Can a Cigarette Kill My Puppy?by Naomi Millburn
Puppies are delicate and curious creatures, so it's extremely important to be cautious regarding their surroundings -- whether it comes to plants in the garden or cigarettes in the kitchen trash. Cigarettes and puppies are in no way a safe combination -- not only is the smoke a danger, but also the consumption of inedible things isn't rare at all in young pups.
Mouthing and Puppies
Cigarettes are particularly risky to puppies because of mouthing behavior. This is also known as "play biting." Mouthing behaviors generally occur in puppies that are 5 months old or younger. When they're in this curious and exploratory stage, they playfully put their mouths on lots of different things, from peoples' arms to random objects all throughout homes -- think cigarette butts, for example.
Pica and Puppies
The eating of "inedibles" is common in puppies, according to the ASPCA. Not only do the little guys put their mouths on things and chew them, they frequently eat them, too. Puppies generally cease swallowing random objects when they get to around 6 months old. Although adult dogs might commonly swallow leftovers from last night's dinner, pretty much anything in your home is fair game to a puppy with pica.
Effect of Cigarette Consumption
Cigarette consumption can kill curious puppies. Nicotine is a major component in cigarettes, and it's an alkaloid that can lead to a lot of unpleasant and serious effects in canines. These effects include rapid heart rate, excessive throwing up, feebleness, heart failure, loss of coordination, blood pressure decline and depression. If you observe any of these symptoms in your puppy, get urgent veterinary treatment. Don't wait around for symptoms to pop up, either. If you think there's even a remote chance that your pet munched on cigarettes -- even if he's acting fine -- seek immediate help.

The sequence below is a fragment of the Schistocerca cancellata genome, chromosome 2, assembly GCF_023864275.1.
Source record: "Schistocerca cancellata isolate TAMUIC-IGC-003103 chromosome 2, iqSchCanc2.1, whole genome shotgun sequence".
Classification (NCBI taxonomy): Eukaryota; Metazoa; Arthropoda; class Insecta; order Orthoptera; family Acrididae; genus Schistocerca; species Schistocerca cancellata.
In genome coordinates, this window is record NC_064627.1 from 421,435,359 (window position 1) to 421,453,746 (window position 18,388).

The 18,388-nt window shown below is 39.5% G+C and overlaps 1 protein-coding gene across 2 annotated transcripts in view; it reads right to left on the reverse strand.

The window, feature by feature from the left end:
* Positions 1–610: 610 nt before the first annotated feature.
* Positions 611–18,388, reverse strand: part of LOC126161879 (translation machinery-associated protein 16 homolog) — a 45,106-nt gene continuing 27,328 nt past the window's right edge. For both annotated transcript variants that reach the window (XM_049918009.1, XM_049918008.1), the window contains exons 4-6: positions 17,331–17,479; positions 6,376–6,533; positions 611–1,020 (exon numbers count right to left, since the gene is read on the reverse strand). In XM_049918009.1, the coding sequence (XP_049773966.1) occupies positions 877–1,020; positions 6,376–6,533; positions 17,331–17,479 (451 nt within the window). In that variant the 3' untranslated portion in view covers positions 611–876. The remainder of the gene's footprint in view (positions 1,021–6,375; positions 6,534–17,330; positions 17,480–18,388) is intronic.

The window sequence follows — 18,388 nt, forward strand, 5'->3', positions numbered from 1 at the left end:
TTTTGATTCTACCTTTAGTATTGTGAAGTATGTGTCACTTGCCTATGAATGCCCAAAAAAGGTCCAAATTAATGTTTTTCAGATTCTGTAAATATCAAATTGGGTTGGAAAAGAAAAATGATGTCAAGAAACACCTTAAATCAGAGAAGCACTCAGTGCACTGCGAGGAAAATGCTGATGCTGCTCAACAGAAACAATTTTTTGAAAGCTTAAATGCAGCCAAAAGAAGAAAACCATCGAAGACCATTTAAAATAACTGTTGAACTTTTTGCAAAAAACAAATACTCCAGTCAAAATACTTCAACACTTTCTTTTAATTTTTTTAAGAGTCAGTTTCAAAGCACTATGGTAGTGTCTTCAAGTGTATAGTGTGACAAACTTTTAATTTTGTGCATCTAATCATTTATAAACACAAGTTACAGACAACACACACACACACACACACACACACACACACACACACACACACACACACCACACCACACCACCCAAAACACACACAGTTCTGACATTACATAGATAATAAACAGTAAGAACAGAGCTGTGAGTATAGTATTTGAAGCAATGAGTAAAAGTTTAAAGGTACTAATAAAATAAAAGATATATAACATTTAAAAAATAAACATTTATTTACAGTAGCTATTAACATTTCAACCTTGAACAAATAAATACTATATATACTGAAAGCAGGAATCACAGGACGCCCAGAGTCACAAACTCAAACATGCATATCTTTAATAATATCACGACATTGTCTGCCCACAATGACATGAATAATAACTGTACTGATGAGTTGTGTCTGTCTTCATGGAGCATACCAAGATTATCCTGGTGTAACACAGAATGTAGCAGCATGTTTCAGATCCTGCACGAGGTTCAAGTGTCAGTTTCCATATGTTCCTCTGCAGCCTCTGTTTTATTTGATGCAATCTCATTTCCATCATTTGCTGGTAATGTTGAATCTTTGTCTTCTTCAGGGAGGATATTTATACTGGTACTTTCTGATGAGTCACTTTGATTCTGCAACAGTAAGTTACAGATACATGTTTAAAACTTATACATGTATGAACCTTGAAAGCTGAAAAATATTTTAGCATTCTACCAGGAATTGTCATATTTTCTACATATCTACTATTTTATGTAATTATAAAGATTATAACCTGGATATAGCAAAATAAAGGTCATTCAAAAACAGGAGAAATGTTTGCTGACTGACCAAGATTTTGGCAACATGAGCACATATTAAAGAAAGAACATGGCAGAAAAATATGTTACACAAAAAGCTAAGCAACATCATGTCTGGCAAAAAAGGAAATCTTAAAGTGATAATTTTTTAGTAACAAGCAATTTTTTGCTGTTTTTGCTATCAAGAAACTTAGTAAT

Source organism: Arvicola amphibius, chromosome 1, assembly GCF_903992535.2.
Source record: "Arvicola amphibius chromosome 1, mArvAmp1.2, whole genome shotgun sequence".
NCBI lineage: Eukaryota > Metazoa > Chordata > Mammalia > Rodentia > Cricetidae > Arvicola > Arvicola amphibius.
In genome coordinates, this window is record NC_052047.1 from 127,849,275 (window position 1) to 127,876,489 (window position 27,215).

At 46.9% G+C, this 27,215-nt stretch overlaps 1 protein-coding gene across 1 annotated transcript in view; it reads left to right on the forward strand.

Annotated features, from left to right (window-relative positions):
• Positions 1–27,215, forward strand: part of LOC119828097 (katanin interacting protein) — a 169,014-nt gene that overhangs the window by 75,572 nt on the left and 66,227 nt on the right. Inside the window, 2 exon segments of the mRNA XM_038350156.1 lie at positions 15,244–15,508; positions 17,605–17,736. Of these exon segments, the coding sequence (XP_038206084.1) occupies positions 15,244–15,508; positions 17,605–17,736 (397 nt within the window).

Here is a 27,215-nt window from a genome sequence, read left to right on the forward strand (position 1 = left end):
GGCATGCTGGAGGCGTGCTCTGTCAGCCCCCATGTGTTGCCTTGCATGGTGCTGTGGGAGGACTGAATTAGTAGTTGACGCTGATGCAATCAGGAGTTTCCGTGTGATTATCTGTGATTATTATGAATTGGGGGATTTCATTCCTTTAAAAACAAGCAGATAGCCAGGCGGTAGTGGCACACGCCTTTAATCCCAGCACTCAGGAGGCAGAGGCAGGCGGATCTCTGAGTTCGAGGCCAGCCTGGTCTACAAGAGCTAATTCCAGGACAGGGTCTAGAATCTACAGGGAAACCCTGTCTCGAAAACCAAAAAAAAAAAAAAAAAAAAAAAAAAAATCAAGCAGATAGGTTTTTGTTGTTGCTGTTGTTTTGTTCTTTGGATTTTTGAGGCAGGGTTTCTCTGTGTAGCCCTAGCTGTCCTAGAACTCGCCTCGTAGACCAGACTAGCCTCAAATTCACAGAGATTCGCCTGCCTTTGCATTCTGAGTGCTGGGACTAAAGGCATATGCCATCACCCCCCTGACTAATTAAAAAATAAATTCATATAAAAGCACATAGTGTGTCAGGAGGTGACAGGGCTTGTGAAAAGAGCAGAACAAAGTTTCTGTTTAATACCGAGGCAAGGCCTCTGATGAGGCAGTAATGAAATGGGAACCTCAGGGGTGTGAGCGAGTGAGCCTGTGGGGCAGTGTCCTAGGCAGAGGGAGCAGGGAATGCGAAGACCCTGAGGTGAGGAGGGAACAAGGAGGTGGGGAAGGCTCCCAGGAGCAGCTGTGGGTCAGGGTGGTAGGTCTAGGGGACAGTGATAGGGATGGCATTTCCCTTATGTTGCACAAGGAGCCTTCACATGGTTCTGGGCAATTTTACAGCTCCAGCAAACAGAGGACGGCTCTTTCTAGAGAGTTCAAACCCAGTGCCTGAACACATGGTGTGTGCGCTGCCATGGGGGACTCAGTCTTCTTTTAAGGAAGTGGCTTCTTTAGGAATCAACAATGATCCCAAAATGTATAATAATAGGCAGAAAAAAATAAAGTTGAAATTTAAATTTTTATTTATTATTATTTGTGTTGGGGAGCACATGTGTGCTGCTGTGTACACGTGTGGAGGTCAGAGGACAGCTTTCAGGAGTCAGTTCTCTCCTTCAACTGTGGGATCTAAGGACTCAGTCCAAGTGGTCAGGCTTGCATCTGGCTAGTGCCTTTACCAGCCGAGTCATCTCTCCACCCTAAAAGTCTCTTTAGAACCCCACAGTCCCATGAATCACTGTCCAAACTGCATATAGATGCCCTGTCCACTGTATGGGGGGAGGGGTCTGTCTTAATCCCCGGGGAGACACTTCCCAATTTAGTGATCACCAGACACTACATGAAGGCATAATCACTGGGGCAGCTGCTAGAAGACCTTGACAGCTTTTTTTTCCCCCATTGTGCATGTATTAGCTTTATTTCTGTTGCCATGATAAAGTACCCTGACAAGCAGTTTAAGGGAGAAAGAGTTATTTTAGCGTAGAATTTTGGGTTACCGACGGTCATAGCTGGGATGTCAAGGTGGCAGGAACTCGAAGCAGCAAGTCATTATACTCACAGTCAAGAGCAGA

Cancer Threat in Canines
Consumption of cigarettes is undeniably dangerous, but puppies can also experience threats in the form of secondhand smoking, too. If your puppy is exposed to smoke, he might have a higher chance of developing both lymphoma and nasal sinus cancer. Since these ailments both can bring upon deadly results in pets, it's crucial never to allow your furry friends to breathe in cigarette smoke. Being around cigarette smoke can also cause allergies and respiratory difficulties in dogs.
Fatalities can occur if pets consume anywhere between one and five cigarettes, indicates the Americans for Nonsmokers' Rights organization. When it comes to cigars, even fewer are necessary -- think one to three. Take the hazards seriously and never allow your puppy near cigarettes, butts and other similar items such as nicotine patches.
- PAWS: Smoking and Pets
- DogChannel.com: Nine Ways to Prevent Canine Cancer
- ASPCA: Cigarettes
- Mar Vista Animal Medical Center: Nicotine Poisoning in Pets
- Americans for Nonsmokers' Rights: Smokefree Pets
- ASPCA: Puppy Mouthing
- Animal Humane Society: Managing Mouthing and Chewing in Young Dogs
- ASPCA: Pica (Eating Things That Aren't Food)
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